It’s totally normal to not feel perfectly confident in your abilities as a new parent. But the good news is, there are a number of ways to steadily build your competence and trust in yourself. Here are seven steps to finding your groove.
1. Boost Your Baby Knowledge
When you don’t know how to do something, what do you usually do? Wring your hands? Shine the Bat Signal into the sky? No! You probably take steps to get educated. Just like anything else, learning the ropes of parenthood takes time—and perhaps a little study. It’s ideal to start gathering information pre-pregnancy, but even if you’ve already had your baby, it’s certainly not too late to find the right resources to broaden your knowledge.
“To gain confidence, I recommend a mixture of books, videos, live workshops, and trial and error,” says marriage and family therapist Katie Ziskind, LMFT. Reading baby books, scouring new parent websites, or listening to parenting podcasts can all go a long way toward giving you a solid handle on baby dos and don’ts. Many community centers or women’s aid centers also offer introductory parenting classes. If you can make the time for these in-person sessions, you may be surprised at how beneficial they can be.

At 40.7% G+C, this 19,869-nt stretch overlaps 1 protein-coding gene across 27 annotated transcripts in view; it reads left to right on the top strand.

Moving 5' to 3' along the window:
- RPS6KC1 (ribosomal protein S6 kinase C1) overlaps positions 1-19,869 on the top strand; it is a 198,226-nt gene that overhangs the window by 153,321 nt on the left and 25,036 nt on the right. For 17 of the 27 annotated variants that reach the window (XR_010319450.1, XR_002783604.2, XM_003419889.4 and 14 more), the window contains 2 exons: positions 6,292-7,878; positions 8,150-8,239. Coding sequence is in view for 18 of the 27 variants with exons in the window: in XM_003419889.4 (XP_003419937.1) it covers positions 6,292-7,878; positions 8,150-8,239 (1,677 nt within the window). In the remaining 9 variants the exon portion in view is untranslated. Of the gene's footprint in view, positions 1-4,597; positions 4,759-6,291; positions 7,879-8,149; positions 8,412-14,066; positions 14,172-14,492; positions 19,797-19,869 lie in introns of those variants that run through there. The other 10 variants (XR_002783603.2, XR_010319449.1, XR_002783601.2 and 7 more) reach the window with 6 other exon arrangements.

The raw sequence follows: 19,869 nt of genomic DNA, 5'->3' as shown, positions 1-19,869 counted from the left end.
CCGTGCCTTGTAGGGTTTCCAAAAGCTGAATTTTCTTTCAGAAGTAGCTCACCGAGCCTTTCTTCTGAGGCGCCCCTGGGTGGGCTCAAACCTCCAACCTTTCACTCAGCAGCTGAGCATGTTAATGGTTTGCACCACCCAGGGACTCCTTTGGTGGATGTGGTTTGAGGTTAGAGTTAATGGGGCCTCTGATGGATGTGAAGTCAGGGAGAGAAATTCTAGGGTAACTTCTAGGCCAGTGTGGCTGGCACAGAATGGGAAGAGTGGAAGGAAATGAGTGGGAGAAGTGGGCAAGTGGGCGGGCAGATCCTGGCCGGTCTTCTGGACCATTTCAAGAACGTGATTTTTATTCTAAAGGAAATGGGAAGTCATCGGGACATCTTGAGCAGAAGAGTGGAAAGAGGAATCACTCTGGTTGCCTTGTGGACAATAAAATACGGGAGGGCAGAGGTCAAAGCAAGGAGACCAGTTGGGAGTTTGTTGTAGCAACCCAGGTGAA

Whatever educational route you choose, one thing is for sure: The more you know, the more you can feel confident applying tried-and-true principles to your parenting.
2. Talk to the Experts
There’s no shortage of baby experts out in the media, many of them self-proclaimed. To get the highest quality advice for your own situation, though, it’s often best to have a real-life chat with a qualified professional who can answer your unique questions.
Your paediatrician, for example, can be a wealth of individualised assistance. They’re not just there to measure baby’s height and weight; they’re trained in numerous other facets of baby’s health and care. So take advantage of your time at checkups by speaking up with your concerns. Having the all-clear from someone in authority can free you to know you’re doing the right thing for your child.
Other experts that can guide your parenting path include lactation consultants and family therapists. While their services may not always be covered by insurance, if you can swing it financially, even a session or two can help boost your confidence.
3. Use Positive Self-talk (and Positive Self-care)
How’s your inner monologue? The way we speak to ourselves has major influence on our self-assurance, for better or for worse. Instead of beating yourself up for “failing” in a new-parenting situation, remind yourself that you’re new at this, and you’re still learning.
Think of how you would speak to a friend in the same circumstances. “Parents need to remember to be their own best friend, because caring for children and a partner all day long and definitely leave a mother needing nurturing,” says Ziskind. Beating yourself up won’t make you a better parent—but being kind to yourself certainly might.
To start the day off right (and keep you from veering into unkind thought territory) you might reflect on some positive truths about yourself. “Parents can tell themselves, ‘I am beautiful! I am going to have a beautiful day!’ every single morning,” suggests Ziskind.